In Central Asia the dish has thicker noodles, is significantly spicier, and is known as laghman.

In North America, Japanese noodles were imported starting in the 1970s bearing the name "ramen" and today it most commonly refers to instant noodles, although many restaurants that specialize in Japanese-style ramen exist, especially in California, and also in other urban centres with large demand for ramen such as Vancouver, Toronto, New York or Seattle. It gained popularity as a Japanese dish of noodle soup which sold so well in the United States in the late 1970s that imports from Japan were supplanted by American manufacturers by the mid-1980s as a popular food item for tight income buyers. Today, due to its very low cost, ramen has become characterized in the United States as a very cheap food eaten by people such as students or teenagers. A packet of instant ramen in a U.S. supermarket often costs as little as 20 cents. Some generic brands often cost as little as 8 cents per packet, or are sold in bulk. In America, ramen is becoming increasingly popular, especially among teenagers and college students.

Ramen is also widely sold in Mexico, usually in a disposable cup in which it can be cooked in a microwave oven. The ubiquitous stock flavors, sold by several companies, are chicken, beef, "oriental" and shrimp. An even more specialized local variation is cheese-flavored ramen, which contains classic instant ramen in an instant sauce similar to the cheese sauce in instant mac and cheese. A streetcart with ramen cups in all these flavors and a microwave is a common sight in Mexico City, and one of the cheapest prepared meals to be found there. Ramen is available in other Latin American countries but not nearly as popular.

Health concerns

A serving of ramen noodle is high in carbohydrates and low in vitamins and minerals. Ramen soup tends to be high in sodium. Ramen noodles themselves contain very little sodium so one can avoid drinking the soup if a low-sodium diet is recommended for health reasons.

Many Japanese people also believe that ramen soup contains a high amount of fat and also that pre-fried fat from the noodles seeps into the soup. However, a typical serving of ramen, even when drinking all of the soup, has less food energy than a fast-food menu consisting of a hamburger, soda, and fries.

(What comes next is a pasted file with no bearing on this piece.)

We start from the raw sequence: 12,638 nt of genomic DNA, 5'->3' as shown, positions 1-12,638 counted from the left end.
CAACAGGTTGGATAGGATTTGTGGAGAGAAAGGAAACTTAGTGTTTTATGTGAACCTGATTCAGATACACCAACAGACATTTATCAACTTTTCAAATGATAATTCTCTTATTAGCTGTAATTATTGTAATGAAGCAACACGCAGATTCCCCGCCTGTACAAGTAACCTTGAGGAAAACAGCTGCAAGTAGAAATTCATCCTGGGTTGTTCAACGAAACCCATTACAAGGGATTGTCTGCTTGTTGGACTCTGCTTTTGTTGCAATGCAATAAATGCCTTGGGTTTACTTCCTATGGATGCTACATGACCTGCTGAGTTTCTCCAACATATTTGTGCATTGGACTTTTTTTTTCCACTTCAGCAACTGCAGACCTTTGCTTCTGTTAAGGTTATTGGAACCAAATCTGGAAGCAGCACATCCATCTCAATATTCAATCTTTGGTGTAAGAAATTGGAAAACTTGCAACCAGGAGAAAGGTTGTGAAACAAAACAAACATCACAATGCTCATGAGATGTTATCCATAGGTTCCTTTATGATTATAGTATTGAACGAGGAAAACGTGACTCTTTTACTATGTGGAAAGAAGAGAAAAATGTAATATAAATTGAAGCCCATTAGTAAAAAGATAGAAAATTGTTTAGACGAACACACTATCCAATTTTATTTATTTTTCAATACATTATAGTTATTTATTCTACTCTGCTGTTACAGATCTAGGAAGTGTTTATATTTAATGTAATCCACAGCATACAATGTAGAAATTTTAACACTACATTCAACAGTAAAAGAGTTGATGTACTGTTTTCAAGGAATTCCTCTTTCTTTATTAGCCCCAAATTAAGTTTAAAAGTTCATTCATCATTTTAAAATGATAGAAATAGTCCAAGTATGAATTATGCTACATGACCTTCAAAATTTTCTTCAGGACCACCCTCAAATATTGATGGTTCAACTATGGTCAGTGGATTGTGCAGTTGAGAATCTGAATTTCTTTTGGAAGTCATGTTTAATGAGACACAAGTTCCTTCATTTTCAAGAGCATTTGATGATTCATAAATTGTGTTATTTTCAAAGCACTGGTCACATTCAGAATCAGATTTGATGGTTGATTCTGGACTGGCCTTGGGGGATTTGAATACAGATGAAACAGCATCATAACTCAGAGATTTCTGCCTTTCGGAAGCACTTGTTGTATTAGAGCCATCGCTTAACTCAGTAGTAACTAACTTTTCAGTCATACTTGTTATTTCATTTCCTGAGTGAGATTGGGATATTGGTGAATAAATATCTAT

Ramen Museum

The "Shin-Yokohama Raumen Museum" is a unique museum about ramen. In a gallery on the first floor, the museum presents the history of ramen in Japan, including the big success of instant ramen. It displays the variety of noodles, soups, toppings and bowls used across Japan, and shows how the noodles are made. On the two basement floors, visitors can explore a 1:1 replica of some streets and houses of Shitamachi, the old town of Tokyo, of around the year 1958, when the popularity of ramen was rapidly increasing. Nine ramen restaurants can be found there, each featuring a ramen dish from a different region of Japan. For visitors who wish to try multiple ramen dishes, the restaurants offer "mini ramen" small portions. Tickets for the meals are purchased at vending machines in front of each restaurant before entering.

Canned ramen

In Akihabara, vending machines distribute warm ramen in an aluminum can. Known as らーめん缶 (ramen can), it is gaining public attention. It is produced by a popular Ramen restaurant and contains noodles, soup, menma, and pork. It is intended as a quick snack, and includes a small folded plastic fork. There are few kinds of flavor such as tonkotsu and curry.

As an emergency ration

On October 23 2004, a big earthquake occurred in Niigata prefecture, northwest Japan. Many people suffered as a result of the devastating earthquake, many people lost their homes and provisions were in short supply. After watching news of the quake on television, the owner of Mennya Musashi, a ramen restaurant in Tokyo, took his staff to Niigata and offered his ramen to the people there. Ramen has since been considered as an emergency food source for disasters such as this.